THE DIKE OF NORTHUMBERLAND
My Lords, I beg to ask Her Majesty's Government whether a county councillor who is absent for a period of twelve months from the United Kingdom is liable to a fine and to the loss of his seat; and whether they will take into consideration the hardship likely to be thereby inflicted on councillors serving in the Auxiliary forces abroad should their corps be kept under arms for so long a time. I am afraid that the point of the question has somewhat diminished in force by the events which have lately happened in South Africa, because we all trust that the troops now stationed abroad will return to this country before the conclusion of the period of twelve months. Bat the question is important as a matter of principle. The law is that a county councillor loses his seat and is subject to a fine if he is absent from the council for more than twelve months. The loss of seat is not merely temporary. In many cases the councillor would be deprived altogether of the opportunity of taking his proper share in the business of the county in which he resides, and in which he probably has a very large stake, because when a county councillor vacates his seat his place is filled by some other resident in the county, and it is extremely difficult for him to regain it or to find another. There are social and other reasons which make a man very reluctant to attack a sitting member, and a sitting member cannot be expected in every case to give way to the old member who by his absence has forfeited his seat on the council. The case of district councillors and members of boards of guardians has been pressed upon me by the Association of Poor Law Unions, who say that there is a hardship in that case. The cases, however, are not parallel, and therefore I have not included them in the question. District councils have power to remit the penalty which a district councillor incurs in case of absence, though even in that case Members who have a strong feeling against the war might oppose the remission of the penalty. That is not a probable case, but I have brought it to the 883 notice of Her Majesty's Government because I think it would he well if district councils were included in any change of the law. I do not quite see why a county councillor should stand in one position and a district councillor in another. If it is said that the position of a county councillor is so important that he ought to undergo more penalties if he neglects his duties, I would venture to point out that the duties of a Member of the House of Commons are still more grave, and yet there is no penalty imposed on a Member of Parliament who is absent from this country for more than a whole year. The law as it at present stands presses very hard on the officers of the auxiliary forces. They engaged in their service on the understanding that they were to defend this country in case of invasion. We have practically forced them to go abroad, because no man of ordinary courage and ordinary patriotism would refuse to volunteer when his country asked him, and I think the least we can. do is to release him from a penalty of this kind.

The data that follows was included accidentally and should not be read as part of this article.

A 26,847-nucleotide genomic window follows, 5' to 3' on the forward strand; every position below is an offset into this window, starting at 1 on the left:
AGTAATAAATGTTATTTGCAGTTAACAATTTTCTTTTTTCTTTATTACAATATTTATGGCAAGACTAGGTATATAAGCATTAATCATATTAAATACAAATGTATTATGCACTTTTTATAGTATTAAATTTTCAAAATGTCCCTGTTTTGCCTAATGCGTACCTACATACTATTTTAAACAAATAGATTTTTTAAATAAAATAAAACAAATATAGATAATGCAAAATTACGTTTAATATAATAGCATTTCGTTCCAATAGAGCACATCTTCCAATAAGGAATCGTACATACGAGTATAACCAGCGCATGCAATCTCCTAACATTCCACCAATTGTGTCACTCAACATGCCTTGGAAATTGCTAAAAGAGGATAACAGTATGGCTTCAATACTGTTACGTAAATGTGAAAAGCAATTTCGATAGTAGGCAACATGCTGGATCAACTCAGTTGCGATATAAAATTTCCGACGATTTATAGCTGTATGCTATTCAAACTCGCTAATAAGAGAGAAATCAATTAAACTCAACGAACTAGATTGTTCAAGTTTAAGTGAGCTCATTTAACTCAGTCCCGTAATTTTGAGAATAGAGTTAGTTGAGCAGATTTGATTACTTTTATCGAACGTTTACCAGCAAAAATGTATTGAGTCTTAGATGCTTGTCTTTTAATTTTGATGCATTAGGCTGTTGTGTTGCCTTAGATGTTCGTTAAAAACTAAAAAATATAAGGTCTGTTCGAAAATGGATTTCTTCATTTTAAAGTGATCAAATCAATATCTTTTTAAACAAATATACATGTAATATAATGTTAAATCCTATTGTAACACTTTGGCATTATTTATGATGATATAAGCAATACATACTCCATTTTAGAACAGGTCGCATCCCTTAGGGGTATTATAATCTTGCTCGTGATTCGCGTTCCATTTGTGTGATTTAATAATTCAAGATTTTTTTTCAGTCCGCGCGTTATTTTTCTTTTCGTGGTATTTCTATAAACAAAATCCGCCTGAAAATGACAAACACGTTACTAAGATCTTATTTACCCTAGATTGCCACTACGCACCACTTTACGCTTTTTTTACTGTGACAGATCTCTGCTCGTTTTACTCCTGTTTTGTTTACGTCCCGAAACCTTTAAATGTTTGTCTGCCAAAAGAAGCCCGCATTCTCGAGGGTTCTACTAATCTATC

§ THE MARQUESS OF SALISBURY
My noble friend Lord Harris is engaged on military service, and I am therefore compelled to undertake the answering of this question, which I am perhaps not very competent to do. I understand that any Question of a fine is not, as relating to a county councillor, a matter or serious difficulty, because the county council is at liberty to reduce the fine to a nominal sum, and therefore any serious inconvenience will be prevented. The picture which my noble friend has conjured up of a Quaker district councillor is not, I think, sufficiently important in regard to the number of cases likely to arise to call for action, and if there wore any attempt to plunder an unfortunate member who went to the wars, I think there would be patriotism enough to indemnify him for the suffering he might have endured. The question of vacation of seats is another matter I should father counsel my noble friend to put this by and bring it forward later in the session, when we shall know somewhat more certainly than we do now what the length of their absence is likely to be. If the absence is serious, undoubtedly a case for legislation has been made out. No doubt when these provisions were made nobody dreamt of a state of things arising 884 under which members of county councils and district councils would go to the other end of the globe to fight. It can hardly be said, therefore, that they ought to have foreseen the difficulty in which they stand. My noble friend is aware that there is still before the House of Commons a Bill dealing, I think, with the case of Members of Parliament, and preventing the vacation of their seats by their absence in South Africa. I cannot pledge myself in the matter, because I have not considered it sufficiently, but I think we might make that Bill applicable to the cases which my noble friend has brought forward, and relieve any serious injury if it turns out to be serious. I think, at all events, there is ground for indulging in the hope that they will be back in this country before the period of their service elapses.